RAG has many implementations, varying in complexity from simple to complicated. LangChain is one popular RAG implementation. The advanced prompting strategies, like ReAct, that I mentioned in paragraph-3, are effectively implemented in LangChain.

I'll be talking about the straightforward general architecture of RAG framework, that was suggested in the paper "Retrieval-Augmented Generation for Knowledge-Intensive NLP Tasks, 2021" [13], One of the earliest papers published about RAG.

The retriever is the main component of this architecture. It is a combination of a query encoder and an external data source.

How does it work ?

  • 1st step: The encoder takes the user's prompt and converts it into a format that the external data source (which could be a database, for example) can use. In the paper, it is a vector store (vector stores allow for a quick and effective similarity-based search and are also a good data format for the LLMs because they use the same format to generate text).

  • 2nd step: Then, it searches for relevant information, in the external sources, that matches the query (the encoded user's prompt).

  • 3rd step: When appropriate information is discovered in the external sources, the retriever adds the new data to the initial prompt.

  • 4th: The new enhanced prompt (the original prompt + new extracted information) is passed to the LLM, which generates the final output (completion) for the user.

This general diagram (Figure-4, below) is an illustration of the straightforward architecture of the Retrieval Augmented Generation framework (RAG).

Caching: To reduce latency and cost

Caching is a technique to store data that has been previously retrieved or computed. This way, future requests for the same data can be served faster. In the space of serving LLM generations, the popularized approach is to cache the LLM response keyed on the embedding of the input request. Then, for each new request, if a semantically similar request is received, we can serve the cached response.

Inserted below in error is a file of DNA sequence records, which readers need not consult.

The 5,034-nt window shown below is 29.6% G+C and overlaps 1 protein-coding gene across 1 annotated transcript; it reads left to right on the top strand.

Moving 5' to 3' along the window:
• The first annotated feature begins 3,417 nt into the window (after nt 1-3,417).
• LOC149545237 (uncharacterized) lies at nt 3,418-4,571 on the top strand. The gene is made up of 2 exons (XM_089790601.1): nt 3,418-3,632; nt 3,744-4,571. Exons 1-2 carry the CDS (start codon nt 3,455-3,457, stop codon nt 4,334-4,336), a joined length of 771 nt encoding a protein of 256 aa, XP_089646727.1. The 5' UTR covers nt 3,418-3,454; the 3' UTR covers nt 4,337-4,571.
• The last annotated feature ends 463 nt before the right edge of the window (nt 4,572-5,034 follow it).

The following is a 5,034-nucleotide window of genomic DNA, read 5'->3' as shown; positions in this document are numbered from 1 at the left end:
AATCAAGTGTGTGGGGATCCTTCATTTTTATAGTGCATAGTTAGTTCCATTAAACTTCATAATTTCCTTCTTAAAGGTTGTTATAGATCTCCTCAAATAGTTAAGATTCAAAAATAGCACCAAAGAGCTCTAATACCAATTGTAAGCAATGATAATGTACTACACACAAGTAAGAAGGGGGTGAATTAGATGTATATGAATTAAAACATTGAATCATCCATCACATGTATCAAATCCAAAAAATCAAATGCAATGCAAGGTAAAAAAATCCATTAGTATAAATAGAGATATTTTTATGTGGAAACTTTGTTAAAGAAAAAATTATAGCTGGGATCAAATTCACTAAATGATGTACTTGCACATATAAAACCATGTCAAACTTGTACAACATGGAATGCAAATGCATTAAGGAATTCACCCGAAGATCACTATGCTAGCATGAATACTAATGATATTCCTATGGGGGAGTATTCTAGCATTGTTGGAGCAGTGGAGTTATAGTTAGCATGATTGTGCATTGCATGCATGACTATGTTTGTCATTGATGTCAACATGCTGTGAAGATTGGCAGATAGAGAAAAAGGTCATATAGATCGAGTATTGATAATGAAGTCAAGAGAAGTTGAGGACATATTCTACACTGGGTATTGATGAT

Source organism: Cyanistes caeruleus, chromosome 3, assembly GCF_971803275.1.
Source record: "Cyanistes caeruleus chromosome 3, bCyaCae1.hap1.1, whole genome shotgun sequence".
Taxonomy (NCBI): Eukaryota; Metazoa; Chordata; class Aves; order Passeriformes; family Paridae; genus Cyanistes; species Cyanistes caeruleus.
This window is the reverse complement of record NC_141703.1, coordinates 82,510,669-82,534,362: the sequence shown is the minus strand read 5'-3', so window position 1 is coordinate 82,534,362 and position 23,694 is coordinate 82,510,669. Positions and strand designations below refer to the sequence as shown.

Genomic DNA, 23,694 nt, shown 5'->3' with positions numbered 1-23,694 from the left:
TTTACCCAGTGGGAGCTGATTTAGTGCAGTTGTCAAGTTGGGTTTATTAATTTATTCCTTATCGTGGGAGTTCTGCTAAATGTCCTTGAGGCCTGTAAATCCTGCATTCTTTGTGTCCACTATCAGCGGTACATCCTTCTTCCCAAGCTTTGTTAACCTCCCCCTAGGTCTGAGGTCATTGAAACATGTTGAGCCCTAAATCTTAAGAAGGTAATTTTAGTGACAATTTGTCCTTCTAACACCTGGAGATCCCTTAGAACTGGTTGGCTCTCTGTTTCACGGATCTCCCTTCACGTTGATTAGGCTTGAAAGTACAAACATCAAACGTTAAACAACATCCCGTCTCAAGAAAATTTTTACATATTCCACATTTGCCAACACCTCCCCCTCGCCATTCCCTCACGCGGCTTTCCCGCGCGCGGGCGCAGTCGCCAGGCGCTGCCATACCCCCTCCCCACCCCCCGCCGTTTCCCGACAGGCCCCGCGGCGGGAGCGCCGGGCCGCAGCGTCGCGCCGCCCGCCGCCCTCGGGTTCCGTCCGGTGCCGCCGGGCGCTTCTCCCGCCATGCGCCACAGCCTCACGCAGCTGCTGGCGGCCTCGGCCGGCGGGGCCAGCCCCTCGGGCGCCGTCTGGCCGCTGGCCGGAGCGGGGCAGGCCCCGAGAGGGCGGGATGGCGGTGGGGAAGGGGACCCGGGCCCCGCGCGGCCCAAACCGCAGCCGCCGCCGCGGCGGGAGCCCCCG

For some practitioners, this sounds like “a disaster waiting to happen.

Caching can significantly reduce latency for responses that have been served before. In addition, by eliminating the need to compute a response for the same input again and again, we can reduce the number of LLM requests and thus save cost. Also, there are certain use cases that do not support latency on the order of seconds. Thus, pre-computing and caching may be the only way to serve those use cases.

An example of caching for LLMs is GPTCache.

When a new request is received:

  • Embedding generator: This embeds the request via various models such as OpenAI’s text-embedding-ada-002, FastText, Sentence Transformers, and more.

  • Similarity evaluator: This computes the similarity of the request via the vector store and then provides a distance metric. The vector store can either be local (FAISS, Hnswlib) or cloud-based. It can also compute similarity via a model.

  • Cache storage: If the request is similar, the cached response is fetched and served.

  • LLM: If the request isn’t similar enough, it gets passed to the LLM which then generates the result. Finally, the response is served and cached for future use.

Redis also shared a similar example, mentioning that some teams go as far as precomputing all the queries they anticipate receiving. Then, they set a similarity threshold on which queries are similar enough to warrant a cached response.

Guardrails: To ensure output quality

In the context of LLMs, guardrails validate the output of LLMs, ensuring that the output doesn’t just sound good but is also syntactically correct, factual, and free from harmful content. It also includes guarding against adversarial input.

Why guardrails?

First, they help ensure that model outputs are reliable and consistent enough to use in production. For example, we may require output to be in a specific JSON schema so that it’s machine-readable, or we need code generated to be executable. Guardrails can help with such syntactic validation.

Second, they provide an additional layer of safety and maintain quality control over an LLM’s output. For example, to verify if the content generated is appropriate for serving, we may want to check that the output isn’t harmful, verify it for factual accuracy, or ensure coherence with the context provided.

There are many approaches to setting up guardrails, check the second source mentioned in the beginning of this page incase you are interested in learning more.